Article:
County Apologizes to Emmett Till Family In the courthouse where the accused murderers of Emmett Till were tried and acquitted more than 50 years ago, Tallahatchie County, Miss., holds a memorial service for him, apologizes to his family, and unveils a historical marker.
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County Apologizes to Emmett Till Family

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County Apologizes to Emmett Till Family

County Apologizes to Emmett Till Family

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More than 50 years ago, Emmett Till, a black teenager from Chicago, was kidnapped and murdered by two white men in Mississippi where he'd been visiting family. The killers were acquitted by an all-white jury at the Tallahatchie County courthouse. It was at that courthouse today that community leaders in the rural town of Sumner apologized to Till's family.

NPR's Audie Cornish has that story.

Unidentified Woman: (Singing) I pray we'll all be ready. I pray we'll all be ready.

AUDIE CORNISH: Emmett Till's mother, his killers, and many of those people involved with the case have long since died. But it's clear that his death still hangs over the communities, said local bank president, O.T. Sherman.

Mr. O.T. SHERMAN (Local Bank President, Sumner County, Mississippi): The events that happened in this courthouse and in this area in 1955 defined to the world who we are in Tallahatchie County and what we're all about.

CORNISH: The crowd that gathered at the courthouse steps was far smaller than the hundreds who crowded the Till trial 52 years ago under the national spotlight. In fact, most were black school kids and elderly residents who are here to hear from Sumner County officials. Apologies came from the leader of the Biracial Memorial Commission named in Till's honor, Betty Pearson, to Jerome Little, a county supervisor, and the local sheriff, William Brewer.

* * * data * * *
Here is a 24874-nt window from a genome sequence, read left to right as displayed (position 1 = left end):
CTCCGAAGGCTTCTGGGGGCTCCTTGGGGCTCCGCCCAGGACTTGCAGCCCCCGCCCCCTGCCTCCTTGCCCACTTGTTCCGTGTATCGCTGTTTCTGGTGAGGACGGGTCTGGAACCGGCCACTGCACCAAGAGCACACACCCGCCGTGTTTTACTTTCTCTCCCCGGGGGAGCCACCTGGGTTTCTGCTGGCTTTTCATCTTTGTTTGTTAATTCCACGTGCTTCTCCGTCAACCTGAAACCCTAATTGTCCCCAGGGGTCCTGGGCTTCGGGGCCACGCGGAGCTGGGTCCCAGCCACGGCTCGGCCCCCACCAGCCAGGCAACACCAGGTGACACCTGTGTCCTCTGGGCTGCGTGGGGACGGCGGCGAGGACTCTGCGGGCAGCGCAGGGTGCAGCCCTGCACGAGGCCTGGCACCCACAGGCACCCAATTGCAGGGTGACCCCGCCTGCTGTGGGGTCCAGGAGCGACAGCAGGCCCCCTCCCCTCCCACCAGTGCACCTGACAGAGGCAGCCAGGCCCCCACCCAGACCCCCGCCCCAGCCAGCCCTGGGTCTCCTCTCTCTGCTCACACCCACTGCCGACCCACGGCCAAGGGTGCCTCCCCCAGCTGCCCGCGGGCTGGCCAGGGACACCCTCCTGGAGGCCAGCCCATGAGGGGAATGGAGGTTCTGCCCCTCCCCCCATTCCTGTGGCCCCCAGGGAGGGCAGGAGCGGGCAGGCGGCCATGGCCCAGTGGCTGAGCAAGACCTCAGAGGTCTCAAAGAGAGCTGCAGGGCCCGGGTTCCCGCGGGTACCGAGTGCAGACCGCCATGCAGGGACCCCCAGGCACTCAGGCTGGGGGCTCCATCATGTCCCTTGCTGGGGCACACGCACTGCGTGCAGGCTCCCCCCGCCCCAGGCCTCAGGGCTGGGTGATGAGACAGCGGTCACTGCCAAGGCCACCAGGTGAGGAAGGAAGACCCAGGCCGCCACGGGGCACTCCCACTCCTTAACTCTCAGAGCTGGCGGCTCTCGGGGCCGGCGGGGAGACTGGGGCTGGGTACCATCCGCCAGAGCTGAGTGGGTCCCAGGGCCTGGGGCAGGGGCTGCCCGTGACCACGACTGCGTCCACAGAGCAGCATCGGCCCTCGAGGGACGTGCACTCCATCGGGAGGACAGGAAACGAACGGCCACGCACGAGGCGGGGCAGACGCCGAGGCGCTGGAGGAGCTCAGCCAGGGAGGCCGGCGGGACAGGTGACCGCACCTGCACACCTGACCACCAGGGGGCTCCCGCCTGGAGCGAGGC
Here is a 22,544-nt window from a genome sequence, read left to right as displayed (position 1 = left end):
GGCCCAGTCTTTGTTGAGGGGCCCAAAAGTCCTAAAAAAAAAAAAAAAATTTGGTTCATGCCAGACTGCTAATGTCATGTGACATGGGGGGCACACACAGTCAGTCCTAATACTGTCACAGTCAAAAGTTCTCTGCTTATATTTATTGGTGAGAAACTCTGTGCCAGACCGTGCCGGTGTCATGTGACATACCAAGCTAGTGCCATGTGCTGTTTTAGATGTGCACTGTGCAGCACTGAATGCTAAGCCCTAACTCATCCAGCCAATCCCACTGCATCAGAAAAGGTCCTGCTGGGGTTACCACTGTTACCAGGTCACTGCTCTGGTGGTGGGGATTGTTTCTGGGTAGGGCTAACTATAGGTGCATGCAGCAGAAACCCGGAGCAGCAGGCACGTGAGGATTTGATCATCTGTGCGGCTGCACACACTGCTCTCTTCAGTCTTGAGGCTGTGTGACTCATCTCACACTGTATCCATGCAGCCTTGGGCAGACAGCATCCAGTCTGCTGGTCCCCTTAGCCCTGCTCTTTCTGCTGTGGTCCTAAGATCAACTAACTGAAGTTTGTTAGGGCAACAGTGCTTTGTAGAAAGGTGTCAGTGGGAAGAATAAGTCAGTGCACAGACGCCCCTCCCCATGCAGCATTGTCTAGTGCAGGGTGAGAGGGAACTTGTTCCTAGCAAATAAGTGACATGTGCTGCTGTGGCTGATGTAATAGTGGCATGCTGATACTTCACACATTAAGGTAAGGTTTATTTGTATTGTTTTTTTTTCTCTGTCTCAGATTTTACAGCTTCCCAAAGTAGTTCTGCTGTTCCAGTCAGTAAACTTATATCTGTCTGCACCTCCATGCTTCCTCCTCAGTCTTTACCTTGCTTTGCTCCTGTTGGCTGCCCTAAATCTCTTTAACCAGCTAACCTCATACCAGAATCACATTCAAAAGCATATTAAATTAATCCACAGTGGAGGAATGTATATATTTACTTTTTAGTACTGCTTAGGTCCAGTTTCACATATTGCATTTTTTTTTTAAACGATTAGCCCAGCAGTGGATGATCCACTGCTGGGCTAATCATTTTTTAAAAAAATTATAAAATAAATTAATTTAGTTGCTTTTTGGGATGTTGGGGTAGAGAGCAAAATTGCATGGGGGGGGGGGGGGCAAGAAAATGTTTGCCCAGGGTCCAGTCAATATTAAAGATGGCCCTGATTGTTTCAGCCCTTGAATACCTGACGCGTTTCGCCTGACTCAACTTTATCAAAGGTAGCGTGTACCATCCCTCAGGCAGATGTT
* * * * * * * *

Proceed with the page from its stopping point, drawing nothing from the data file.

Ms. BETTY PEARSON (Co-chairman, Biracial Memorial Commission): We wish to say to the family of Emmett Till that we are profoundly sorry for what was done in this community to your loved one.

Mr. JEROME LITTLE (Supervisor, Tallahatchie County): Books have been written. Movies been made. Storied have been told. But Tallahatchie County hasn't had a chance to say to the family, as say tell themselves, we regret that happened.

Mr. WILLIAM BREWER (Sheriff, Tallahatchie County): I've got a resolution rolled up, but I'm not going to read it. I'm just going to tell you we apologize. We're sorry for what happened. I didn't do it. I was just a dream in my mom and daddy's heart then. But I know how you feel.

CORNISH: Sumner was not the scene of Till's murder, but it's where his body was found and where an all-white jury acquitted his killers. In August of 1955, Till was visiting family in nearby Money, Mississippi. While visiting a local grocery store, he was rumored to have whistled at the white shopkeeper's wife. Three days later, he was snatched from his family's bed, beaten, shot and thrown into the Tallahatchie River with a cotton gin fan strapped to his body.

Federal officials declined his family's pleas to get involved. J.W. Milam and Roy Bryant admitted to the killing years later in a national magazine, but they have long since died free men.

Till's cousin, Simeon Wright was there the night Till was kidnapped. He praised the county's move towards reconciliation.

Mr. SIMEON WRIGHT (Cousin of Emmett Till): We want to thank you all today for what you are doing here. You're doing what you could. If you could do more, you would.

CORNISH: Efforts by the FBI, Justice Department, and the local district attorney this past year to revive the case and bring new prosecutions came up empty handed. Local high school teacher Joe Young(ph) said he was glad to see a biracial effort, but he had mixed feelings about the event.

Mr. JOE YOUNG (High School Teacher, Sumner County, Mississippi): I downplayed the apology because I think that our generation can't apologize for what someone else did, but we can only speak for ourselves that with God's help, we're not ever going to let it happen again.

CORNISH: The murder of Emmett Till is now officially closed. But the lessons learned from the reinvestigation of his case have inspired federal officials to identify and review more than 100 other cold case hate crimes from the Civil Rights era.

Audie Cornish, NPR News, Sumner, Mississippi.

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